I really don't want it to be some Trojan-horse. :wink:
 
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I was on the verge of buying the insight or the civic ima but i ended up with a 2004 2.2i-CTDi accord executive and i dont regret it one second!

latest diesel technology
big car, comfortable
clean
execellent fuel economy
good performance and torque

cant complain

/Stefan
 

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Discussion Starter #9
regarding choosing between the new Civic IMA and the new euro Civic with a diesel, I don't know what the situation will be with the Civic but as I understand it, Prius's cannot pull a trailer, against the rules apparently. Whether that is because of the power system or the transmission I haven't a clue but my guess is it has something to do with the transmission. If that's the case and you ever have reason to pull a trailer (over here in France we use these small, lightweight trailers to haul all kinds of stuff, seriously useful rigs) then you might want to look into whether the Civic will suffer the same restaint. I know the diesel Civic doesn't.

For myself there's no question that the euro Civic is far and away the better choice with those folding down back seats and the hatch back that enables hauling some pretty good loads around. Not as much as I could haul in the FRV but impressive nevertheless. Slap on a trailer hitch and voila, a diesel Civic instantly becomes wonderfully practical for hauling loads of compost, sand, etc. and hauling stuff to the recycling center. All of which my good friend can't do with his Prius. Well he could inside since the Prius seats fold flat to open a big space except he doesn't like to get the interior dirty.

I also have to wonder if the world fuel consumption figures won't favor the diesel over the IMA. I've seen reports of diesel Accords knocking down some fantastic fuel figures, like in the high 4's/100 km. Given that the Civic is lighter, smaller, and more aerodynamic (or it looks like that ought to be the case) I can easily imagine people getting into the low 4's with a diesel Civic.

And like you said, the euro Civic is way, way better looking. Hard to believe it's a Honda.
 

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Discussion Starter #11
thanks for that link; didn't know the site existed. What blew me away there were the aggregate fuel consumption figures that showed the Accord hybrid averaging 30 mpg (US) while you're knocking down 45 mpg! A rather strong argument for Honda's diesel and maybe for all modern diesel engines in general. The IMA Civics are only 1 or 2 mpg's better than your much bigger and way faster Accord, plus as you said you like to drive fast rather than going for fuel consumption figures. We'll see what the real world serves up but as I've said I think the new Civic diesel could outperform the new Civic IMA. And do so with massive, and I mean really massive, in-gear acceleration out on the road compared to the rather feeble in comparison response of the gas/hybrid motors.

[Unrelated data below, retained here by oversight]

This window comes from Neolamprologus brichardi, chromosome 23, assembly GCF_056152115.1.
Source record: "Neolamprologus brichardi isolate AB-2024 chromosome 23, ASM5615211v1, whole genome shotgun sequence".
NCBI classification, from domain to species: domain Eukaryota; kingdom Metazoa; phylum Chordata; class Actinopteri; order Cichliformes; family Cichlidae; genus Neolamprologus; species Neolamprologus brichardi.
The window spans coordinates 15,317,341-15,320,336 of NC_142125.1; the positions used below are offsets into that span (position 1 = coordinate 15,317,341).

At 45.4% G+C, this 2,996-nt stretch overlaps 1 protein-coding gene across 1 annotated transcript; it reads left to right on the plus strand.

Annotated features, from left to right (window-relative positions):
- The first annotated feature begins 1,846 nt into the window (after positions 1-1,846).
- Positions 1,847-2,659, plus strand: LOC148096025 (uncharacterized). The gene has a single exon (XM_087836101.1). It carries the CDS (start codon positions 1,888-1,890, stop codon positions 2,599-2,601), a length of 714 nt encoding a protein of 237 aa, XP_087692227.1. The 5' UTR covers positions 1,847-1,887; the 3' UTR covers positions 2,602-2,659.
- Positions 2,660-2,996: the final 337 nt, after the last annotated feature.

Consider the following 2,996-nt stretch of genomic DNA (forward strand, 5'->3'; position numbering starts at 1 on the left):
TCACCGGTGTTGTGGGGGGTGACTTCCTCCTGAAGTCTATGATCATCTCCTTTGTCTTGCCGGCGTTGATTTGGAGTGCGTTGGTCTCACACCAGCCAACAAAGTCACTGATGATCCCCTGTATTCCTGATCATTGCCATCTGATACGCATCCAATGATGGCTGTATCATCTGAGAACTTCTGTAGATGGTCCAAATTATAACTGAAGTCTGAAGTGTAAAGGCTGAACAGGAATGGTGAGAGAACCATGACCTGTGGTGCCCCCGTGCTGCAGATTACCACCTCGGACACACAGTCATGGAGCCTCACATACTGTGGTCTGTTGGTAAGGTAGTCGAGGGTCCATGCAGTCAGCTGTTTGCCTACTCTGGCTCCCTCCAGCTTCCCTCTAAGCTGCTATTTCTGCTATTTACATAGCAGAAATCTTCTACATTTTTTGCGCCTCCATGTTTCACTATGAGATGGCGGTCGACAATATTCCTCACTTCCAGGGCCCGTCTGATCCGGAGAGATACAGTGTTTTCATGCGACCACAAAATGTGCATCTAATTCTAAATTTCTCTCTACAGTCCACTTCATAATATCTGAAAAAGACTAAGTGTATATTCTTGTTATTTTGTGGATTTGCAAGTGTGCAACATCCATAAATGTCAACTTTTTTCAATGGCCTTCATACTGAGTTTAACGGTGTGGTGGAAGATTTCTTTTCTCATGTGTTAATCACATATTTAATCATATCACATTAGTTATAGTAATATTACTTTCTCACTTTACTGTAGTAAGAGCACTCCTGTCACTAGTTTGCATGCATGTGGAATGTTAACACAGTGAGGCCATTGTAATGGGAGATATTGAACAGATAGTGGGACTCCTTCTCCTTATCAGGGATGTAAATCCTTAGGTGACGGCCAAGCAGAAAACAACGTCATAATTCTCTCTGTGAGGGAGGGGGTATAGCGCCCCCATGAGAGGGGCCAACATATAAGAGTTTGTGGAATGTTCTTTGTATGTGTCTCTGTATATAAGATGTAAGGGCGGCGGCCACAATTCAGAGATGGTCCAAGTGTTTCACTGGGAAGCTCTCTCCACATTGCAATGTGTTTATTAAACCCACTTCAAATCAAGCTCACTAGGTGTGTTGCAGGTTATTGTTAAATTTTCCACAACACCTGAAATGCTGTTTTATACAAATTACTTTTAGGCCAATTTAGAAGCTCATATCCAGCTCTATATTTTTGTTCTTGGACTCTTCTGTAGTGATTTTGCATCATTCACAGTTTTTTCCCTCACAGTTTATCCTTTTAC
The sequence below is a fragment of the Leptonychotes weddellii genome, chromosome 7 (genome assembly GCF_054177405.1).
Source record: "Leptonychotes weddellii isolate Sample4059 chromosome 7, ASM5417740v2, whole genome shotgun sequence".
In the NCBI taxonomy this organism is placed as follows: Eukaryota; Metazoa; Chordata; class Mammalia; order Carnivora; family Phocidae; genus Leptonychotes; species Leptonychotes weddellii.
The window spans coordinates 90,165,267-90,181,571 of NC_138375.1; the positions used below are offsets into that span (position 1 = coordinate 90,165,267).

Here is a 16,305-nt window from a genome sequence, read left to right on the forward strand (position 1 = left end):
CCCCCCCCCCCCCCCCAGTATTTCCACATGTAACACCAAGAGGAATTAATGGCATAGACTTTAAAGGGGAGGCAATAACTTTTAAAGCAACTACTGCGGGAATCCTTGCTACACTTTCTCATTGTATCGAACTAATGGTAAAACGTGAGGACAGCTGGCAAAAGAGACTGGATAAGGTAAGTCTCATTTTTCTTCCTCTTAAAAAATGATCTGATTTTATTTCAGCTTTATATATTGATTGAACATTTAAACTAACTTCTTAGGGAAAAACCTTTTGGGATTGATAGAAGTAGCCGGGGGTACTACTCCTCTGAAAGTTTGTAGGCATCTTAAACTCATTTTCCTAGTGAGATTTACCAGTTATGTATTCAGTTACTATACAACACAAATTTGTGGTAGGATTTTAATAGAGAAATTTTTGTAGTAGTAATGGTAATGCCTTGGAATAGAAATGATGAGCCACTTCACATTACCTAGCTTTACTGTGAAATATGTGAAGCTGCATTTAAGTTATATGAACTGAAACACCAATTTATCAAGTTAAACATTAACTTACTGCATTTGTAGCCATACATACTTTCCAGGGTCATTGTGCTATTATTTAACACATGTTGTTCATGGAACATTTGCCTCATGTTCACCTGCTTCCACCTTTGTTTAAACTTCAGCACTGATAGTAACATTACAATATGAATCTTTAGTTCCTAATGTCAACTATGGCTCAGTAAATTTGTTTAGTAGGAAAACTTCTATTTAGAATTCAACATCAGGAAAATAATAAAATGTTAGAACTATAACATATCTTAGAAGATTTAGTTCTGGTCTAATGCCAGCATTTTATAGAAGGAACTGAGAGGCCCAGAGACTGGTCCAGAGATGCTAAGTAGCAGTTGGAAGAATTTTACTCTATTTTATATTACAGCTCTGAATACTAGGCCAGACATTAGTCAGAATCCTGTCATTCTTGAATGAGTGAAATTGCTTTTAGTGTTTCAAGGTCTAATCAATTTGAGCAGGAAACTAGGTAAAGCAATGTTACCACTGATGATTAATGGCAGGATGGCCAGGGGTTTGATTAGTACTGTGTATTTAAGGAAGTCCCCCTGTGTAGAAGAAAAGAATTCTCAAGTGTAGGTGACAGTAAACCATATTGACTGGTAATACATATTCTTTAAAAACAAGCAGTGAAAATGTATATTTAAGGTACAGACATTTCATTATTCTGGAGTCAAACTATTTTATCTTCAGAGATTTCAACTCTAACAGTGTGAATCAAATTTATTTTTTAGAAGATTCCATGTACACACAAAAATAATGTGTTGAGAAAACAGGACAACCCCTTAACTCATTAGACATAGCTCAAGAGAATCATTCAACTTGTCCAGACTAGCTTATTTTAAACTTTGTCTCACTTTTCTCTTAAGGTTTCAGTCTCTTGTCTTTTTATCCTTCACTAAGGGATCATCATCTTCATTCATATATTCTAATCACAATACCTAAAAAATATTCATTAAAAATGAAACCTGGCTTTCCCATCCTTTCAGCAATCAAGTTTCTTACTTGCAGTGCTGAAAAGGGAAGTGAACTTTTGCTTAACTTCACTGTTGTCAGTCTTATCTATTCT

The president of Peugeot said they're going to come out with a hybrid diesel version of the Partner next year. That could be interesting since they already have excellent diesel motors and combining those with the advantages of a hybrid system could do wonders. He claims a diesel serves up around a 20% gain over a gas motor, same as the gain - according to him - of a hybrid system. Thus in his thinking it's better and cheaper to replace a gas motor with a diesel to achieve that improvement and then if more is desired to hybridize the diesel to achieve an additional 20% gain. I haven't a clue as to whether he's correct or not but I would imagine he is. Peugeot/Citroen have a pretty good track record, at least in Europe since they don't exist in the states.
 

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Discussion Starter #12